Another day, another adventure on the CTF challenge. This time I’m going to do a write-up on Boiler CTF. This is an intermediate CTF challenge. This room is written by MrSeth6797 who also a creator for the simple CTF challenge. Without further ado, let’s jump into the rabbit-hole.
Task 1: Enumerate, enumerate and enumerate.
As the title said, Enumerate is the key to this challenge. Not only that, but it also serves as an important aspect in all sort of CTF challenge and pentesting. This task requires the challenger to collect any available information on the machine.
First and foremost, fire up your nmap with the following command.
$ nmap -Pn -A -v <MACHINE IP>
By using nmap scanner, you will discover 3 open ports namely FTP (Port 21), HTTP (Port 80) and Webmin (Port 10000). Let’s move on to task 1-1.
Task 1-1: Ghost file
Let’s investigate the FTP for any anonymous file (anon file).
Look like the FTP server is empty or is it? I continue to open the FTP server using Filezilla with hidden option enable.
Input the IP address and port number (Username and password are not required, it is anon after all).
We get a hidden file named .info.txt. Open the file up and you will get a ciphered text.
Look like a Ceaser cipher + 13 or ROT 13. Decipher the text will give you the following result
This is the opening hint given by the author. “Enumeration is the key”.
Task 1-2: What is on the highest port?
Just like the same old Mrseth, like to put something in the higher port number. This time we going to make a full port scan using the following command.
$ nmap -p- <MACHINE IP>
That’s it, an open port can be found on 55007. Let’s continue the specific scan using the following command to make sure what is inside the port.
Bingo! Port 55007 is reserved for ssh. Let me repeat the moral of the story again. Assign a common service to a higher number, so that those noobs will never find it out.
Task 1-3: What is running on port 10000?
This is a straight forward answer.
Task 1-4: can you exploit port 10000
After searching from google, none of the exploits can be applied to the port. This is because the Webmin is in the latest version (as for 23/8/2019). Moral of the story, always keeps your application up-to-date unless there is 0-day exploitation.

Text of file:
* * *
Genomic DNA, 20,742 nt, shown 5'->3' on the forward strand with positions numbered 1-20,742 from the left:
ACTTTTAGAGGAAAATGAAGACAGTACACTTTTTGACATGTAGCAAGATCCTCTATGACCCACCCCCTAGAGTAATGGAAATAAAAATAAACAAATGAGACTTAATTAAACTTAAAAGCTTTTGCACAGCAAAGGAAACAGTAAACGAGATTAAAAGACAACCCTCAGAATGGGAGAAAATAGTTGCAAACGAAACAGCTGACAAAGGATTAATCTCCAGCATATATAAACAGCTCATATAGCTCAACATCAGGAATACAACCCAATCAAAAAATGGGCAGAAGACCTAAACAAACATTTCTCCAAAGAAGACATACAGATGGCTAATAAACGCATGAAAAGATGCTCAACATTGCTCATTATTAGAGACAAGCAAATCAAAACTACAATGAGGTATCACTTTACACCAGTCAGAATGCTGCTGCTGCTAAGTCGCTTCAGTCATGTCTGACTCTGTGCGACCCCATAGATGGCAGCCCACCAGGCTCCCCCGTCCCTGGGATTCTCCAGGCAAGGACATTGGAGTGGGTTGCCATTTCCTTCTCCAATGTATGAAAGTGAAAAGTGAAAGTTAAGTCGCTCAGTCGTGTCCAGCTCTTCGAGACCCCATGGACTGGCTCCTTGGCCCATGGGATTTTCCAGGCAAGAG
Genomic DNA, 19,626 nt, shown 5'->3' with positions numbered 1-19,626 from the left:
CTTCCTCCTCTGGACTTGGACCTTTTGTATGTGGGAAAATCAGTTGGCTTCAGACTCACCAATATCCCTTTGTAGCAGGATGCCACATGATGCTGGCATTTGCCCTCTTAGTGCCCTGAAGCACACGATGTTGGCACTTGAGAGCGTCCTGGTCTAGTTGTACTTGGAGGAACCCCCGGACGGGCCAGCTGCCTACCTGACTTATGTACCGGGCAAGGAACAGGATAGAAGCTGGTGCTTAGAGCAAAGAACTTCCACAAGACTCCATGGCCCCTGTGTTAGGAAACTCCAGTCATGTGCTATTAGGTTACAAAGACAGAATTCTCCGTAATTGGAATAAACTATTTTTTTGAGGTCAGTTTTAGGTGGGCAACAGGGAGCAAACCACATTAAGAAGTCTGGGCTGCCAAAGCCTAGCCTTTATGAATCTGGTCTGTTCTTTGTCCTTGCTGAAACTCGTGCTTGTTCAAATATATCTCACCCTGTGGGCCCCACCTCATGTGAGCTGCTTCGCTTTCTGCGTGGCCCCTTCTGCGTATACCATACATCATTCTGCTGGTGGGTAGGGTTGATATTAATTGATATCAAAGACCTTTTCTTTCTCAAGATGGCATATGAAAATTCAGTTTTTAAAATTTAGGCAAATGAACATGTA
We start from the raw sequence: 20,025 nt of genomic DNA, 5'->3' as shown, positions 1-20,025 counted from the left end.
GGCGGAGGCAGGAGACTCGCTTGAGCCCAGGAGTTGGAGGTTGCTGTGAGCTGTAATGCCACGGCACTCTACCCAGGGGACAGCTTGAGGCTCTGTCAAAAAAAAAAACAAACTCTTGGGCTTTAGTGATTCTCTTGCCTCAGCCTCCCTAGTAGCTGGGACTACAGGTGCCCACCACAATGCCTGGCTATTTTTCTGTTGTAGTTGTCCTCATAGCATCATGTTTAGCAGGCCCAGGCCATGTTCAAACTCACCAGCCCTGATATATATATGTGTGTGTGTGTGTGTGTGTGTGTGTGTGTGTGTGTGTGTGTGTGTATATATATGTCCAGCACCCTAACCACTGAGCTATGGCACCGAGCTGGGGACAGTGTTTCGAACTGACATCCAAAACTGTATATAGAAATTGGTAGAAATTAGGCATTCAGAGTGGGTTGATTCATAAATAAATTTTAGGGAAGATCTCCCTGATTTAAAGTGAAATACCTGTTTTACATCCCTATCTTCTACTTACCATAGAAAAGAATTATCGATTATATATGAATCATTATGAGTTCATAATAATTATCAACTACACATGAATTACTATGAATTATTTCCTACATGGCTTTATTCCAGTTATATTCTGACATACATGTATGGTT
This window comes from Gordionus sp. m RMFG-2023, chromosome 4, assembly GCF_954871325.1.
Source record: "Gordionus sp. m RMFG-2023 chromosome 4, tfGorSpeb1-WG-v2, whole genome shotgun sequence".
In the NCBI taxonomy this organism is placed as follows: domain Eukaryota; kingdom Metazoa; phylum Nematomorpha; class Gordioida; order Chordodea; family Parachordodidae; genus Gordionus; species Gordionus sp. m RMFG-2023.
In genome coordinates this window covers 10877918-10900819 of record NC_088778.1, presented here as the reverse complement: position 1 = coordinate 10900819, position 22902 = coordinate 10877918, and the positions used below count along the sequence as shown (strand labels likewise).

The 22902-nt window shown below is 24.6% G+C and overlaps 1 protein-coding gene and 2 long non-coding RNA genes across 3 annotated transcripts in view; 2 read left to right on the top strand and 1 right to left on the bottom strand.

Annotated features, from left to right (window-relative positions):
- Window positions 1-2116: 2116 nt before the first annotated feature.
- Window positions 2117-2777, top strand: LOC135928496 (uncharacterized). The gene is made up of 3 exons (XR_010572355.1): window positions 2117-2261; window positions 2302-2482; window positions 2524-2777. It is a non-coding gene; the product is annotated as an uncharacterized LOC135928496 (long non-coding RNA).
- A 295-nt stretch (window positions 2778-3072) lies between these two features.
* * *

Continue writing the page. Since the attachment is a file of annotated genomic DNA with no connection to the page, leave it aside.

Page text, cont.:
Task 1-5: What is the CMS on port 80
Port 80? Time to fire up the gobuster to look for a suspicious directory.
gobuster dir -u <MACHINE IP> -w /usr/share/dirb/wordlists/common.txt
We get Joomla CMS.
Task 1-6: More enumeration
From this onward, you need to enumerate the Joomla server real hard. Well, let’s honorable the below message sent by the author.
This is the first time I trolled so hard by a CTF challenge. Thanks to Mrseth who provide me some hints. The hints are, enumerate the Joomla directory with gobuster. Use the following command and dictionary.
$ gobuster dir -u 10.10.79.97/joomla/_files -w /usr/share/dirb/wordlists/common.txt
After that, investigate the directory one by one and eventually, you will find something different. Which directory is different than the others? The ‘_test’.
sar2html? what the freak is that and how we going to exploit it. After doing some googling, I got the answer below.
This few sentences are very useful. This is a URL injection (kind of). Go to the sar2html page and enter the following URL and click on select host option.
What did you see? The URL is now your shell for the server but it ain’t a root. The file we interested here is log.txt. To read the log file, you need the following URL
http://<MACHINE IP>/joomla/_test/index.php?plot=;cat log.txt
You get a login credential where the username and password are ‘basterd’ and ‘superduperp@$$’. How we apply this credential to? Still, remember the ssh port like the log said. Give it a try!
Task 2: Exploit
After the enumeration, time to exploit the machine. From this point, I assume you have successfully logged into the basterd’s ssh shell.
Task 2-1: Where is Stoner’s password?
We know that there are other users called stoner and we need the ssh password. Notice that there is only one script file inside basterd’s folder. Instead of running the script, read the script file.
You will notice a line of phrase. That is the password for Stoner, superduperp@$$no1knows. Login into stoner with the password using ssh.
Task 2-2: Capture Stoner’s flag
Capturing this flag is a bit tricky where stoner folder is totally empty. Or is it?
Well, I don’t think so. This flag actually a hidden with named .secret. Always check with the hidden file.
Answer: You made it till here, well done.
Task 2-3: Privilege escalate
Time for the final boss of the challenge. How are you gonna root the machine? Sudo -l? Neh, Mrseth will never repeat the same mistake.
This time, I’m going to do some searching on the GTFObins with shell attribute, the find command looks promising. create a sample file inside stoner directory and run the search with the following command.
$ find sample -exec whoami \;
Congratulation, the machine is now rooted !!
Task 2-4: The final flag
Input the following command and capture the final flag
$ find sample -exec cat /root/root.txt \;
Answer: It wasn’t that hard, was it?
That’s all for the boiler CTF write-up. Before I end this post, I would like to say thanks Mrseth who guide me on completing the room. Hope you learn something new and see you again!